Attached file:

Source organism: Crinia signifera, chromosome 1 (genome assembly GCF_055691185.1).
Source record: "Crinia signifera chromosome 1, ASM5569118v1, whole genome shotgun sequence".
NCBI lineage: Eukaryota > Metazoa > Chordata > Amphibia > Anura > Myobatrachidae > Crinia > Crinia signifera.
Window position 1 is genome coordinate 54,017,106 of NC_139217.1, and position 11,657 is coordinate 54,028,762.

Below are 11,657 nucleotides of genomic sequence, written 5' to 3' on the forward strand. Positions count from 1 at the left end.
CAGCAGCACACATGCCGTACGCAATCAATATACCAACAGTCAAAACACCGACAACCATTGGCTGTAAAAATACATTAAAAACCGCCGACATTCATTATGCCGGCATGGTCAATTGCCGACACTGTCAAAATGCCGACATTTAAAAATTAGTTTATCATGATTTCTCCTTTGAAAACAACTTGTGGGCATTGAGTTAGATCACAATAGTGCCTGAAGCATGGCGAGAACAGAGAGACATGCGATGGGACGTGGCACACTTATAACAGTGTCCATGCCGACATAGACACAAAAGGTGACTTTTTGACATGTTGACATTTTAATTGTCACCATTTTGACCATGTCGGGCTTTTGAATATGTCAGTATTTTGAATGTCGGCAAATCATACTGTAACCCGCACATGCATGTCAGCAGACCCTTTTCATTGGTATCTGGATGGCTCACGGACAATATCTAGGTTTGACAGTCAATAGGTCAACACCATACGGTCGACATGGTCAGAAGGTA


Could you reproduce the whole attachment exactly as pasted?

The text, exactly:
Source organism: Crinia signifera, chromosome 1 (genome assembly GCF_055691185.1).
Source record: "Crinia signifera chromosome 1, ASM5569118v1, whole genome shotgun sequence".
NCBI lineage: Eukaryota > Metazoa > Chordata > Amphibia > Anura > Myobatrachidae > Crinia > Crinia signifera.
Window position 1 is genome coordinate 54,017,106 of NC_139217.1, and position 11,657 is coordinate 54,028,762.

Below are 11,657 nucleotides of genomic sequence, written 5' to 3' on the forward strand. Positions count from 1 at the left end.
CAGCAGCACACATGCCGTACGCAATCAATATACCAACAGTCAAAACACCGACAACCATTGGCTGTAAAAATACATTAAAAACCGCCGACATTCATTATGCCGGCATGGTCAATTGCCGACACTGTCAAAATGCCGACATTTAAAAATTAGTTTATCATGATTTCTCCTTTGAAAACAACTTGTGGGCATTGAGTTAGATCACAATAGTGCCTGAAGCATGGCGAGAACAGAGAGACATGCGATGGGACGTGGCACACTTATAACAGTGTCCATGCCGACATAGACACAAAAGGTGACTTTTTGACATGTTGACATTTTAATTGTCACCATTTTGACCATGTCGGGCTTTTGAATATGTCAGTATTTTGAATGTCGGCAAATCATACTGTAACCCGCACATGCATGTCAGCAGACCCTTTTCATTGGTATCTGGATGGCTCACGGACAATATCTAGGTTTGACAGTCAATAGGTCAACACCATACGGTCGACATGGTCAGAAGGTA